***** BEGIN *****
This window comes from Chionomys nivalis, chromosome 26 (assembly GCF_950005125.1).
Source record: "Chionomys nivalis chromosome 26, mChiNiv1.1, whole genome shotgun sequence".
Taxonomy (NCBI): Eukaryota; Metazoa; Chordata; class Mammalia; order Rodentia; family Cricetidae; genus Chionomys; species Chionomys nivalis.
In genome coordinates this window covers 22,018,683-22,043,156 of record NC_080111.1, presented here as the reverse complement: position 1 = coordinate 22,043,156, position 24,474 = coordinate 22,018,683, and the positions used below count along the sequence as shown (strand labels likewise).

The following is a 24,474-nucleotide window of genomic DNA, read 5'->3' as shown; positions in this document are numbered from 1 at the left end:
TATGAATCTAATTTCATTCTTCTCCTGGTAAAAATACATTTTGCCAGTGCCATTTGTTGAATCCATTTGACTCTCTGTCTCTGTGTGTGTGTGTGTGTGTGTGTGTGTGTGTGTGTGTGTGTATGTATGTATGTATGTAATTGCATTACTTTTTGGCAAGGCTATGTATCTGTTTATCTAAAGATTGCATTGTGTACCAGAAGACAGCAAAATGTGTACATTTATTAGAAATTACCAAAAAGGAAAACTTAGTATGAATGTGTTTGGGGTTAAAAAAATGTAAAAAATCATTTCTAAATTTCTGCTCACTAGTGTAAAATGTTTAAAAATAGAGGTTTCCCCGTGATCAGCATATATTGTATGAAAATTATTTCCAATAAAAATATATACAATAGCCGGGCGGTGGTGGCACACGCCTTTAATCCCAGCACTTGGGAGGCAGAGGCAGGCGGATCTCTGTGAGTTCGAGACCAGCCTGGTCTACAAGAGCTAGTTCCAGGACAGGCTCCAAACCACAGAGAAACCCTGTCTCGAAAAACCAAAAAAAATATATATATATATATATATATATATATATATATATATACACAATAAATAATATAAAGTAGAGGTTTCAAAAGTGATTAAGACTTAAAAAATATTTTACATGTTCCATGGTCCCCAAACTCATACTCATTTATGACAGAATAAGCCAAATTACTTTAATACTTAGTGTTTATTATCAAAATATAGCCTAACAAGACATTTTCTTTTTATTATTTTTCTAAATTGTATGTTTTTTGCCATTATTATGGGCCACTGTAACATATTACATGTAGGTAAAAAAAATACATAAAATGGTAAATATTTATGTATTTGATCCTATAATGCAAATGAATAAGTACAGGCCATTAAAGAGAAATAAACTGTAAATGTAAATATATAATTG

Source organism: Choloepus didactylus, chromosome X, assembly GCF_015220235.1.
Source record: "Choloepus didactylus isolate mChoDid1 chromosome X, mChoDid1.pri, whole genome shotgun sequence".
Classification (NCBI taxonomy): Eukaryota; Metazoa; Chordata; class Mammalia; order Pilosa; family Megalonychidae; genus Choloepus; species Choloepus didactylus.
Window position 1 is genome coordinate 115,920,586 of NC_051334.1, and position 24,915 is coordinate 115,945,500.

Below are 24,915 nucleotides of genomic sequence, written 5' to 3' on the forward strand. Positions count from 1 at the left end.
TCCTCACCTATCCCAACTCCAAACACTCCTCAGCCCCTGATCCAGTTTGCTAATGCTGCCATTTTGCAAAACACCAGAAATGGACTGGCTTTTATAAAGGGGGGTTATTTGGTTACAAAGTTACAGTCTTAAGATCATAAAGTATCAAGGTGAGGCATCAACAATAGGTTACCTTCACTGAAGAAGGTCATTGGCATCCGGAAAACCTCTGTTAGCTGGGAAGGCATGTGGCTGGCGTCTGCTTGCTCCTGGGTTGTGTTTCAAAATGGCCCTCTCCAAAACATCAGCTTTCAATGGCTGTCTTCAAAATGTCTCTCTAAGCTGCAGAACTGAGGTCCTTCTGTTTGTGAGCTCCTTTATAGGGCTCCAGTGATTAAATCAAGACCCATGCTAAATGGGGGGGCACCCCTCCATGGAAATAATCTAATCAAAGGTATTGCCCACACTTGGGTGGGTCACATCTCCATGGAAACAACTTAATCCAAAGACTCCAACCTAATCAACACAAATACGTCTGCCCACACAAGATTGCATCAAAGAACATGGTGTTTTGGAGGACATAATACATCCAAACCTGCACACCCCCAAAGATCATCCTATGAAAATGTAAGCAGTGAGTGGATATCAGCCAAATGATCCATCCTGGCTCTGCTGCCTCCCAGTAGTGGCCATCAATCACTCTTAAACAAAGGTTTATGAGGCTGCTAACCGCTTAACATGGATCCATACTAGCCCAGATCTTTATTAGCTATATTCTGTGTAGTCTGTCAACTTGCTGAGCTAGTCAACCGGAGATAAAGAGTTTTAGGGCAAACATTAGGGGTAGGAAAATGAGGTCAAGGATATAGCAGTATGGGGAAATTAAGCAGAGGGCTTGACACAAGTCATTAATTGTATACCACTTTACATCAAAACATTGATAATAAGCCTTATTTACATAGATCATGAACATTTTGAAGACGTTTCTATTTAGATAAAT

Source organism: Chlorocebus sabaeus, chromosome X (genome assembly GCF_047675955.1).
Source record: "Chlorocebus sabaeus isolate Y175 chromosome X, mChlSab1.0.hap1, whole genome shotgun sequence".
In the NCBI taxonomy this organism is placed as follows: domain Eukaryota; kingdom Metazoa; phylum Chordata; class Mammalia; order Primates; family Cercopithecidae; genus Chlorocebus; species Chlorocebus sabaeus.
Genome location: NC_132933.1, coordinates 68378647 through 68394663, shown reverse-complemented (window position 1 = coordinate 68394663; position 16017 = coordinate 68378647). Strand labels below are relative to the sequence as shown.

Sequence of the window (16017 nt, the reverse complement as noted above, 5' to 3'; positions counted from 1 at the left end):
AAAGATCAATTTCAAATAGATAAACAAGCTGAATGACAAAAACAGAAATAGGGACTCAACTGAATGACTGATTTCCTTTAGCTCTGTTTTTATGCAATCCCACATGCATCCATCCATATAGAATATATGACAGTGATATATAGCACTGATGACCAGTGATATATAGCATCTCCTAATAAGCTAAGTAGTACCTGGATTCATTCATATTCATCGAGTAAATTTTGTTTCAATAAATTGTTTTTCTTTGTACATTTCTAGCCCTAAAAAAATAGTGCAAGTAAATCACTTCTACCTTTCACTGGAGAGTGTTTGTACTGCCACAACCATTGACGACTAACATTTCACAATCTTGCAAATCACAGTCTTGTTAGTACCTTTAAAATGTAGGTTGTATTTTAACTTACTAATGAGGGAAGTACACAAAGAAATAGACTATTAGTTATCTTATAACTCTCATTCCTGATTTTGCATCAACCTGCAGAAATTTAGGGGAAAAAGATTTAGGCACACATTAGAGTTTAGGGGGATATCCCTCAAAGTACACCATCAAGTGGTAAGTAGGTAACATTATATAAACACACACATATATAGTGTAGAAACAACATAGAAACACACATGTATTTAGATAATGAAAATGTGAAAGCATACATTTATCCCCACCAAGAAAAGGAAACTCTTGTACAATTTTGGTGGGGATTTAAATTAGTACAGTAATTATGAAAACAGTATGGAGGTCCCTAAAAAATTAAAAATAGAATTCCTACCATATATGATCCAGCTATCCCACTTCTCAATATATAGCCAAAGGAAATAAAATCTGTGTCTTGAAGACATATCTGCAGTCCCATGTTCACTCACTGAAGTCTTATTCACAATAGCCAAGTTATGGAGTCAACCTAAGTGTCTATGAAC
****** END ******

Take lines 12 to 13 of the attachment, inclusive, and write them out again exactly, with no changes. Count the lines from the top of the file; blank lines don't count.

TCCTCACCTATCCCAACTCCAAACACTCCTCAGCCCCTGATCCAGTTTGCTAATGCTGCCATTTTGCAAAACACCAGAAATGGACTGGCTTTTATAAAGGGGGGTTATTTGGTTACAAAGTTACAGTCTTAAGATCATAAAGTATCAAGGTGAGGCATCAACAATAGGTTACCTTCACTGAAGAAGGTCATTGGCATCCGGAAAACCTCTGTTAGCTGGGAAGGCATGTGGCTGGCGTCTGCTTGCTCCTGGGTTGTGTTTCAAAATGGCCCTCTCCAAAACATCAGCTTTCAATGGCTGTCTTCAAAATGTCTCTCTAAGCTGCAGAACTGAGGTCCTTCTGTTTGTGAGCTCCTTTATAGGGCTCCAGTGATTAAATCAAGACCCATGCTAAATGGGGGGGCACCCCTCCATGGAAATAATCTAATCAAAGGTATTGCCCACACTTGGGTGGGTCACATCTCCATGGAAACAACTTAATCCAAAGACTCCAACCTAATCAACACAAATACGTCTGCCCACACAAGATTGCATCAAAGAACATGGTGTTTTGGAGGACATAATACATCCAAACCTGCACACCCCCAAAGATCATCCTATGAAAATGTAAGCAGTGAGTGGATATCAGCCAAATGATCCATCCTGGCTCTGCTGCCTCCCAGTAGTGGCCATCAATCACTCTTAAACAAAGGTTTATGAGGCTGCTAACCGCTTAACATGGATCCATACTAGCCCAGATCTTTATTAGCTATATTCTGTGTAGTCTGTCAACTTGCTGAGCTAGTCAACCGGAGATAAAGAGTTTTAGGGCAAACATTAGGGGTAGGAAAATGAGGTCAAGGATATAGCAGTATGGGGAAATTAAGCAGAGGGCTTGACACAAGTCATTAATTGTATACCACTTTACATCAAAACATTGATAATAAGCCTTATTTACATAGATCATGAACATTTTGAAGACGTTTCTATTTAGATAAAT

Source organism: Chlorocebus sabaeus, chromosome X (genome assembly GCF_047675955.1).